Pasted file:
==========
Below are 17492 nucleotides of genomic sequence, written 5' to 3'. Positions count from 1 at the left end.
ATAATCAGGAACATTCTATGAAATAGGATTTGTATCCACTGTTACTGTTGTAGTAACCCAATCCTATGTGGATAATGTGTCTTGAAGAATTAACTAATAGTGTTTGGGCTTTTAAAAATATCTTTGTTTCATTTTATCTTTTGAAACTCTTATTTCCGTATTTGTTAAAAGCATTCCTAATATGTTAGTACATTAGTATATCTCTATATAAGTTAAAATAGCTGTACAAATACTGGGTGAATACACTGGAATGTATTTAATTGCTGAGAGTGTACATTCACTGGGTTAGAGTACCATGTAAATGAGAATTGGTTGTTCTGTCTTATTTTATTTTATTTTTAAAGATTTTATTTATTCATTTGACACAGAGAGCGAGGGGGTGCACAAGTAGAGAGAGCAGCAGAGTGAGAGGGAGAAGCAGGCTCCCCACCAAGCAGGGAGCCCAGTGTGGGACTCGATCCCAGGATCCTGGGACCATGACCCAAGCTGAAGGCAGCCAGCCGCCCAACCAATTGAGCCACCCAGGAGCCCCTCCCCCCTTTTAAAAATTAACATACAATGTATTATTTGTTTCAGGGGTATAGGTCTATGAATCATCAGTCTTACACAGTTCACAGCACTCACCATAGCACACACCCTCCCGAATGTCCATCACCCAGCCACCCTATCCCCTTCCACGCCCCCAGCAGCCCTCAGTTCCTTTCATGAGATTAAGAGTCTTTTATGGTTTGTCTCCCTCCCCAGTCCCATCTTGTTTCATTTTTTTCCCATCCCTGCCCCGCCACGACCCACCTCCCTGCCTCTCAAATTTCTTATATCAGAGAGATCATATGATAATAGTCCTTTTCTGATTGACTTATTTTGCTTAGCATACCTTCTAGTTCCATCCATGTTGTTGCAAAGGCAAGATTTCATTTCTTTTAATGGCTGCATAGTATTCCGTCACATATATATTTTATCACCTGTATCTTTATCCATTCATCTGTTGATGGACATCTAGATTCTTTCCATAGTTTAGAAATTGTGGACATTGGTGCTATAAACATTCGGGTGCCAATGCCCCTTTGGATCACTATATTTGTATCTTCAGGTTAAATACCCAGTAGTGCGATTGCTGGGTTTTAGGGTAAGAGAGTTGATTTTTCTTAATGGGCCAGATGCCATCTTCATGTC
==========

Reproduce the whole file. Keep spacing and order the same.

Below are 17492 nucleotides of genomic sequence, written 5' to 3'. Positions count from 1 at the left end.
ATAATCAGGAACATTCTATGAAATAGGATTTGTATCCACTGTTACTGTTGTAGTAACCCAATCCTATGTGGATAATGTGTCTTGAAGAATTAACTAATAGTGTTTGGGCTTTTAAAAATATCTTTGTTTCATTTTATCTTTTGAAACTCTTATTTCCGTATTTGTTAAAAGCATTCCTAATATGTTAGTACATTAGTATATCTCTATATAAGTTAAAATAGCTGTACAAATACTGGGTGAATACACTGGAATGTATTTAATTGCTGAGAGTGTACATTCACTGGGTTAGAGTACCATGTAAATGAGAATTGGTTGTTCTGTCTTATTTTATTTTATTTTTAAAGATTTTATTTATTCATTTGACACAGAGAGCGAGGGGGTGCACAAGTAGAGAGAGCAGCAGAGTGAGAGGGAGAAGCAGGCTCCCCACCAAGCAGGGAGCCCAGTGTGGGACTCGATCCCAGGATCCTGGGACCATGACCCAAGCTGAAGGCAGCCAGCCGCCCAACCAATTGAGCCACCCAGGAGCCCCTCCCCCCTTTTAAAAATTAACATACAATGTATTATTTGTTTCAGGGGTATAGGTCTATGAATCATCAGTCTTACACAGTTCACAGCACTCACCATAGCACACACCCTCCCGAATGTCCATCACCCAGCCACCCTATCCCCTTCCACGCCCCCAGCAGCCCTCAGTTCCTTTCATGAGATTAAGAGTCTTTTATGGTTTGTCTCCCTCCCCAGTCCCATCTTGTTTCATTTTTTTCCCATCCCTGCCCCGCCACGACCCACCTCCCTGCCTCTCAAATTTCTTATATCAGAGAGATCATATGATAATAGTCCTTTTCTGATTGACTTATTTTGCTTAGCATACCTTCTAGTTCCATCCATGTTGTTGCAAAGGCAAGATTTCATTTCTTTTAATGGCTGCATAGTATTCCGTCACATATATATTTTATCACCTGTATCTTTATCCATTCATCTGTTGATGGACATCTAGATTCTTTCCATAGTTTAGAAATTGTGGACATTGGTGCTATAAACATTCGGGTGCCAATGCCCCTTTGGATCACTATATTTGTATCTTCAGGTTAAATACCCAGTAGTGCGATTGCTGGGTTTTAGGGTAAGAGAGTTGATTTTTCTTAATGGGCCAGATGCCATCTTCATGTC